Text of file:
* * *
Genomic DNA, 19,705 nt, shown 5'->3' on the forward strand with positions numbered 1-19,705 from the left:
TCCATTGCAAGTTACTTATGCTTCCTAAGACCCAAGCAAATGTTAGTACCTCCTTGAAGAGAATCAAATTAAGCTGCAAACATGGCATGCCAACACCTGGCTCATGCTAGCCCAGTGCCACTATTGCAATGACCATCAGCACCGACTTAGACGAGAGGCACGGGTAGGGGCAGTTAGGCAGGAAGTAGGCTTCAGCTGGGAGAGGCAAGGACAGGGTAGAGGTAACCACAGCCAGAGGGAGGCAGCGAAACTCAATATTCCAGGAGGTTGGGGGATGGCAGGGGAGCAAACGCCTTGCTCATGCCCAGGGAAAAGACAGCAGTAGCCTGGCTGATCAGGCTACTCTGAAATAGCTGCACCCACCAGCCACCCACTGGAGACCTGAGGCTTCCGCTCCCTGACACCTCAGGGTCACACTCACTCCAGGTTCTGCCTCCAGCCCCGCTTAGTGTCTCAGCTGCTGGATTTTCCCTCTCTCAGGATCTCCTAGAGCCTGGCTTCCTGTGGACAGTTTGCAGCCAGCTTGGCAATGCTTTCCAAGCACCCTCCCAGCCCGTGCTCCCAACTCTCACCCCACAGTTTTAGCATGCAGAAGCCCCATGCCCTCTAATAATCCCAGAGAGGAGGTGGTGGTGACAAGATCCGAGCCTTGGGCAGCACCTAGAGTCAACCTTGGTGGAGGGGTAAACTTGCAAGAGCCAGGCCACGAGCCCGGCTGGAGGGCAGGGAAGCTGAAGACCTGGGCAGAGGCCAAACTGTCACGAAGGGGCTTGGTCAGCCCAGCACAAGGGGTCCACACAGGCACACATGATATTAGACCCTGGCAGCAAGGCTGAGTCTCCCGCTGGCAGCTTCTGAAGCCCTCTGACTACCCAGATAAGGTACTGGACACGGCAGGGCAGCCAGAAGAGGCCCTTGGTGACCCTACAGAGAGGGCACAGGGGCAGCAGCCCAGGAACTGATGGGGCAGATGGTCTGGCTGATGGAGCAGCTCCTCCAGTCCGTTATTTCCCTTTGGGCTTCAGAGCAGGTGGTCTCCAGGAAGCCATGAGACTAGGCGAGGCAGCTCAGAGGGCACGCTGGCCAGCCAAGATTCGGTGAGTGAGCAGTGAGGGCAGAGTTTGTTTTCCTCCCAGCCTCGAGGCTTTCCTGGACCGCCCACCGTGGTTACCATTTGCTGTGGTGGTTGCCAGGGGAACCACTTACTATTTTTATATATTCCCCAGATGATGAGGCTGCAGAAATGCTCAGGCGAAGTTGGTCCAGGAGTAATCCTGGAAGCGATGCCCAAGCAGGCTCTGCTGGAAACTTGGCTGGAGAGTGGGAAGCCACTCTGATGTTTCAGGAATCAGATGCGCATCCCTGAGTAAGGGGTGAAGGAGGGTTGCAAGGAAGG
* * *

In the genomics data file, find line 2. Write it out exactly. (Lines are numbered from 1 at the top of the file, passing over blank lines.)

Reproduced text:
TCCATTGCAAGTTACTTATGCTTCCTAAGACCCAAGCAAATGTTAGTACCTCCTTGAAGAGAATCAAATTAAGCTGCAAACATGGCATGCCAACACCTGGCTCATGCTAGCCCAGTGCCACTATTGCAATGACCATCAGCACCGACTTAGACGAGAGGCACGGGTAGGGGCAGTTAGGCAGGAAGTAGGCTTCAGCTGGGAGAGGCAAGGACAGGGTAGAGGTAACCACAGCCAGAGGGAGGCAGCGAAACTCAATATTCCAGGAGGTTGGGGGATGGCAGGGGAGCAAACGCCTTGCTCATGCCCAGGGAAAAGACAGCAGTAGCCTGGCTGATCAGGCTACTCTGAAATAGCTGCACCCACCAGCCACCCACTGGAGACCTGAGGCTTCCGCTCCCTGACACCTCAGGGTCACACTCACTCCAGGTTCTGCCTCCAGCCCCGCTTAGTGTCTCAGCTGCTGGATTTTCCCTCTCTCAGGATCTCCTAGAGCCTGGCTTCCTGTGGACAGTTTGCAGCCAGCTTGGCAATGCTTTCCAAGCACCCTCCCAGCCCGTGCTCCCAACTCTCACCCCACAGTTTTAGCATGCAGAAGCCCCATGCCCTCTAATAATCCCAGAGAGGAGGTGGTGGTGACAAGATCCGAGCCTTGGGCAGCACCTAGAGTCAACCTTGGTGGAGGGGTAAACTTGCAAGAGCCAGGCCACGAGCCCGGCTGGAGGGCAGGGAAGCTGAAGACCTGGGCAGAGGCCAAACTGTCACGAAGGGGCTTGGTCAGCCCAGCACAAGGGGTCCACACAGGCACACATGATATTAGACCCTGGCAGCAAGGCTGAGTCTCCCGCTGGCAGCTTCTGAAGCCCTCTGACTACCCAGATAAGGTACTGGACACGGCAGGGCAGCCAGAAGAGGCCCTTGGTGACCCTACAGAGAGGGCACAGGGGCAGCAGCCCAGGAACTGATGGGGCAGATGGTCTGGCTGATGGAGCAGCTCCTCCAGTCCGTTATTTCCCTTTGGGCTTCAGAGCAGGTGGTCTCCAGGAAGCCATGAGACTAGGCGAGGCAGCTCAGAGGGCACGCTGGCCAGCCAAGATTCGGTGAGTGAGCAGTGAGGGCAGAGTTTGTTTTCCTCCCAGCCTCGAGGCTTTCCTGGACCGCCCACCGTGGTTACCATTTGCTGTGGTGGTTGCCAGGGGAACCACTTACTATTTTTATATATTCCCCAGATGATGAGGCTGCAGAAATGCTCAGGCGAAGTTGGTCCAGGAGTAATCCTGGAAGCGATGCCCAAGCAGGCTCTGCTGGAAACTTGGCTGGAGAGTGGGAAGCCACTCTGATGTTTCAGGAATCAGATGCGCATCCCTGAGTAAGGGGTGAAGGAGGGTTGCAAGGAAGG